Let’s be clear, Elon Musk is brilliant. He has accomplished many amazing things that are revolutionizing the way we pay for items, drive (or sit back while the car drives) our cars and even created a completely new way to power your home through the roofing shingles.
But, he may have inadvertently caused many more headaches for himself when he tweeted on Aug. 7 about a potential buyout of TSLA at $420 a share.
Could this be some sort of publicity stunt, as the man is known to pull on occasion, or a way to manipulate the stock price?
I’m not sure, and neither is the SEC which could potentially investigate Musk and Tesla to determine the validity of his public announcements via Twitter.
Man how business has changed!
But if he is telling the truth, here is a way to capitalize on the $420 target he touted with minimal risk if it all comes crashing down — as all of the record level of short sellers are hoping.
If TSLA is bought out at $420, that means the stock price will go there almost immediately and never move after that point, like LinkedIn when Microsoft purchased the business social network.
It moved to $196 per share, a 50 percent premium over the price at announcement in one day, and it stayed there until the acquisition was completed.
The implied volatility rank of the TSLA options is currently at 74, meaning that 74 percent of the time, options are priced less than they are today. This is an opportune time to sell options.
By selling the 325 put and buying the 320 put, you’re taking in a credit of $136 and have a max risk of $364. With TSLA trading at $352 you’re essentially risking 1 share of TSLA to make a 37 percent return as long as TSLA closes above the breakeven price of $323.64 by the Sept. 21 expiration.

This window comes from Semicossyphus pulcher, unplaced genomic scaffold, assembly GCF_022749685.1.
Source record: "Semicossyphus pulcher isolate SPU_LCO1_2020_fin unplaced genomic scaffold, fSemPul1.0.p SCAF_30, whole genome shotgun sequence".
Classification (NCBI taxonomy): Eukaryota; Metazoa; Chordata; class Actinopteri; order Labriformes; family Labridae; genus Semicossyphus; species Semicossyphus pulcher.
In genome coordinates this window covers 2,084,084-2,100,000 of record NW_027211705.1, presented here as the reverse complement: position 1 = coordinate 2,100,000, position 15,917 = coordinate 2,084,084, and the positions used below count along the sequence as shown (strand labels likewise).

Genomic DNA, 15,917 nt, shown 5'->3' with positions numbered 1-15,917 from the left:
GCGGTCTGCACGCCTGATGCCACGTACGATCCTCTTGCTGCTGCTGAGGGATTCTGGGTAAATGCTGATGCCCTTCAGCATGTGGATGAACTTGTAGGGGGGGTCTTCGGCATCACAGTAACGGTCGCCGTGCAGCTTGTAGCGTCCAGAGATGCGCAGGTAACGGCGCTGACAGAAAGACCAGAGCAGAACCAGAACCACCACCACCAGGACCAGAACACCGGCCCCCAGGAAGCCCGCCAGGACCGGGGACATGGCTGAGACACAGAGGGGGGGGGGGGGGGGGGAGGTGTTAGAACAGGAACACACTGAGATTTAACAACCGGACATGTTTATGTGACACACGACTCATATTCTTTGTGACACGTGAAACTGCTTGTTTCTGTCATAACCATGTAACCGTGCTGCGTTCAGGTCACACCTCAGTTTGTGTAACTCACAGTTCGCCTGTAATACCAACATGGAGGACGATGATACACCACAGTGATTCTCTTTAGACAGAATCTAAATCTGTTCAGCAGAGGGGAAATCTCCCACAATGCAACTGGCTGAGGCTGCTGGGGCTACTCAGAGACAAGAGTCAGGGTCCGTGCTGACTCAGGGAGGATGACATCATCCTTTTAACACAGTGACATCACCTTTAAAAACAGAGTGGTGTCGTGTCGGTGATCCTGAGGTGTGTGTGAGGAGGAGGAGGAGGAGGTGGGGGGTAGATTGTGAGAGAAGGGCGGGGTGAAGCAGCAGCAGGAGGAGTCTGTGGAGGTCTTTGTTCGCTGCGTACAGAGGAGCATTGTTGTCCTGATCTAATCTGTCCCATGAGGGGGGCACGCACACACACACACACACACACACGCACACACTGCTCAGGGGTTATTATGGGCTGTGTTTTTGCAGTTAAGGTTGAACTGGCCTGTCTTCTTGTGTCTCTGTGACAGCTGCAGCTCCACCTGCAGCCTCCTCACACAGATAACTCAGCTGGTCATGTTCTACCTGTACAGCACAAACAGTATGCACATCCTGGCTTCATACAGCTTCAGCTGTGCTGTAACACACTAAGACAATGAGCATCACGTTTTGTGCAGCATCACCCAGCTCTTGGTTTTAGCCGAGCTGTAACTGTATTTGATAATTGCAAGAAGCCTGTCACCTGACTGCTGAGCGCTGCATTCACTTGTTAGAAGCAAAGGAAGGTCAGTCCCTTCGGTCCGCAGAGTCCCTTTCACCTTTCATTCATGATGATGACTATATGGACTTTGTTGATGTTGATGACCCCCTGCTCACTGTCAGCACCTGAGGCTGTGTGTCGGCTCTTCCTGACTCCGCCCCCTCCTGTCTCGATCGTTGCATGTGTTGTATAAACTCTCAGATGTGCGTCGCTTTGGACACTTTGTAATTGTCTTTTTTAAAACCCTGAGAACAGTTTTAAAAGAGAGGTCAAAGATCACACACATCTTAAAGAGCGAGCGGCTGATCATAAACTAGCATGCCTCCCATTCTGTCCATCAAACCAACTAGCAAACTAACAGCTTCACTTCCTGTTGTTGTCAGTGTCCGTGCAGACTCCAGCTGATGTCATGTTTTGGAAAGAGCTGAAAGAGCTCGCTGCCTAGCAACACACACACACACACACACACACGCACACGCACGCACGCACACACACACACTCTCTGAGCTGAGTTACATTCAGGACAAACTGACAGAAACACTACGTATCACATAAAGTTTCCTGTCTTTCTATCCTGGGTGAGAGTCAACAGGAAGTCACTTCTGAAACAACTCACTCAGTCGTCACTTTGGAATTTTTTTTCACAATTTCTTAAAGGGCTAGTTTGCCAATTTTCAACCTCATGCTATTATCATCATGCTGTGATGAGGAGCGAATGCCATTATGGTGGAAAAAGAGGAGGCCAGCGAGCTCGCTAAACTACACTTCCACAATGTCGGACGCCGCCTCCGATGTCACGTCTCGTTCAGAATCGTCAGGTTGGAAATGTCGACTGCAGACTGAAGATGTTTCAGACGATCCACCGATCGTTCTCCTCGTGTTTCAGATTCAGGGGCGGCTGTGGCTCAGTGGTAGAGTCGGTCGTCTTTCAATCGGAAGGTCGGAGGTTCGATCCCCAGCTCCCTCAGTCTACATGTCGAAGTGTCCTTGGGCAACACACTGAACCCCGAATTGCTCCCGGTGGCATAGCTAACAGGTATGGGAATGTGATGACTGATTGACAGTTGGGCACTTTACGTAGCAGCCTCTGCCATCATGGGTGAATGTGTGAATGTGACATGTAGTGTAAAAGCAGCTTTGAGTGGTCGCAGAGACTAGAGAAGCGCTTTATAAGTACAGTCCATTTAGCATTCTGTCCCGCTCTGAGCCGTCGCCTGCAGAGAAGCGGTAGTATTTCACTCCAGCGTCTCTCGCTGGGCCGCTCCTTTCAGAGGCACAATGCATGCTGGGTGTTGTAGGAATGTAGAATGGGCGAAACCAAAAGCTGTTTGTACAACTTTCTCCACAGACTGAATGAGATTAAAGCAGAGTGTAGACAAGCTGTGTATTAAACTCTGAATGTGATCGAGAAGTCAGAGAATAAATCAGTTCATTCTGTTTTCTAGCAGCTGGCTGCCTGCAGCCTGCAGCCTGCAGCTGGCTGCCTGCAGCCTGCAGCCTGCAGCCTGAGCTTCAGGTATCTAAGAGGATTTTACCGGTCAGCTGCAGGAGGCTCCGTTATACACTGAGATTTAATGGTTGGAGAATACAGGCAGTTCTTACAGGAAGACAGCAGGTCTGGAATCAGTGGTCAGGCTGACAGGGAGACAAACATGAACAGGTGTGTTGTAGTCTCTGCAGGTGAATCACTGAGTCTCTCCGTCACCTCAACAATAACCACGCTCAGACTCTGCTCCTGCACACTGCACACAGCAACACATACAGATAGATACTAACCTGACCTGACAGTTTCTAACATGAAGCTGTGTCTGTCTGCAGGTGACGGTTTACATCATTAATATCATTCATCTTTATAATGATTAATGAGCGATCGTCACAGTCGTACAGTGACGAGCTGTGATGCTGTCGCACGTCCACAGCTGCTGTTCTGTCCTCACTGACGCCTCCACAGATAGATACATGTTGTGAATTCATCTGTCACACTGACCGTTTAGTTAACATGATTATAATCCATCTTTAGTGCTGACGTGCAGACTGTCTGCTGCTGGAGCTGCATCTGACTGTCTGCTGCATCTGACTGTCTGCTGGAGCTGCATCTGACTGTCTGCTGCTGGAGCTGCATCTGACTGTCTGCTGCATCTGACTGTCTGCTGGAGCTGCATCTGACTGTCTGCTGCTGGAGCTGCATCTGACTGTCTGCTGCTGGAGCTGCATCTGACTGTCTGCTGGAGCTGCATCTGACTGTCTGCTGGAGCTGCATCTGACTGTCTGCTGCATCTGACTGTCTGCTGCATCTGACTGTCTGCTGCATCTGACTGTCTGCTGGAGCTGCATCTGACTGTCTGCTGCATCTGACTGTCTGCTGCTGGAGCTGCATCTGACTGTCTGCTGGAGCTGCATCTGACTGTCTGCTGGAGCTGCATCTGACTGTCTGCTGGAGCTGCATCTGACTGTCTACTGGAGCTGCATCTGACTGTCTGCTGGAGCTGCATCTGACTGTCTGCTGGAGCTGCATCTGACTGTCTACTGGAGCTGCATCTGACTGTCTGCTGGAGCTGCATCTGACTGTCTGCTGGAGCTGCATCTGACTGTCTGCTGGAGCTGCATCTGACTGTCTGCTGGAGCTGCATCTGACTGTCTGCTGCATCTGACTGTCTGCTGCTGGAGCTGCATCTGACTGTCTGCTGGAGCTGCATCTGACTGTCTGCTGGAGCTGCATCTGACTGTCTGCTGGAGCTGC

The delta at the $325 put is 31, which means it has a 31 percent probability of being in the money at expiration, but that also means a 69 percent probability of being out of the money and keeping the full profit.
Here’s the amazing part about trading this with options: You would risk approximately one share to enter the trade and potentially get a 37 percent return if it stays above the breakeven price of $323.64.
To get a 37 percent return on purchasing one share of stock, the price would have to go to $482.24, which seems like an impossibility with these takeover talks.
Oh and your breakeven is the current price, so if it goes down even a penny, you’re losing money.
The TSLA share price could hit $420 as soon as the deal is announced, or it could go down more than 8 percent and this options trade setup would still profit.
One of the reasons that trading options is so powerful is that you can create a trade that can profit as a stock goes up, down or nowhere at all. This is like the holy grail of investing.
So while Space X may never reach Mars and TSLA’s stock price may never reach $420, this is a high probability way to trade the stock no matter the outcome.